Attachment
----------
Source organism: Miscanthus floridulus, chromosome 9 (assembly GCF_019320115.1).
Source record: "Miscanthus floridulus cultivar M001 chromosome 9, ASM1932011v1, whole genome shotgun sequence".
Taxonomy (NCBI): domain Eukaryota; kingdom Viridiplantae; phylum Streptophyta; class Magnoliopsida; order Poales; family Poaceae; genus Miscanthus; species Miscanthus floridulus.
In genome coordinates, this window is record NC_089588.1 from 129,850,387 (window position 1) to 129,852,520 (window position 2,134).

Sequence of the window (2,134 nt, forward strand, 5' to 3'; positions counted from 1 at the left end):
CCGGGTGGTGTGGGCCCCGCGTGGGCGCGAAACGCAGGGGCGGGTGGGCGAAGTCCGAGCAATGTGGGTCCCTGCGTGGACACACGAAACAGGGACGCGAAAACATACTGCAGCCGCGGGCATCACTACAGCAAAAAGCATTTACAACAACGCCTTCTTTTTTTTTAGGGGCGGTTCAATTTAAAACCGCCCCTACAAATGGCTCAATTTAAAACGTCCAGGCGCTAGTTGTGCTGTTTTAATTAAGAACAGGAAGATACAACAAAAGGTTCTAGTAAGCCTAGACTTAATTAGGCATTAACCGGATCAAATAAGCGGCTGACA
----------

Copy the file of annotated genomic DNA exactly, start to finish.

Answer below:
Source organism: Miscanthus floridulus, chromosome 9 (assembly GCF_019320115.1).
Source record: "Miscanthus floridulus cultivar M001 chromosome 9, ASM1932011v1, whole genome shotgun sequence".
Taxonomy (NCBI): domain Eukaryota; kingdom Viridiplantae; phylum Streptophyta; class Magnoliopsida; order Poales; family Poaceae; genus Miscanthus; species Miscanthus floridulus.
In genome coordinates, this window is record NC_089588.1 from 129,850,387 (window position 1) to 129,852,520 (window position 2,134).

Sequence of the window (2,134 nt, forward strand, 5' to 3'; positions counted from 1 at the left end):
CCGGGTGGTGTGGGCCCCGCGTGGGCGCGAAACGCAGGGGCGGGTGGGCGAAGTCCGAGCAATGTGGGTCCCTGCGTGGACACACGAAACAGGGACGCGAAAACATACTGCAGCCGCGGGCATCACTACAGCAAAAAGCATTTACAACAACGCCTTCTTTTTTTTTAGGGGCGGTTCAATTTAAAACCGCCCCTACAAATGGCTCAATTTAAAACGTCCAGGCGCTAGTTGTGCTGTTTTAATTAAGAACAGGAAGATACAACAAAAGGTTCTAGTAAGCCTAGACTTAATTAGGCATTAACCGGATCAAATAAGCGGCTGACA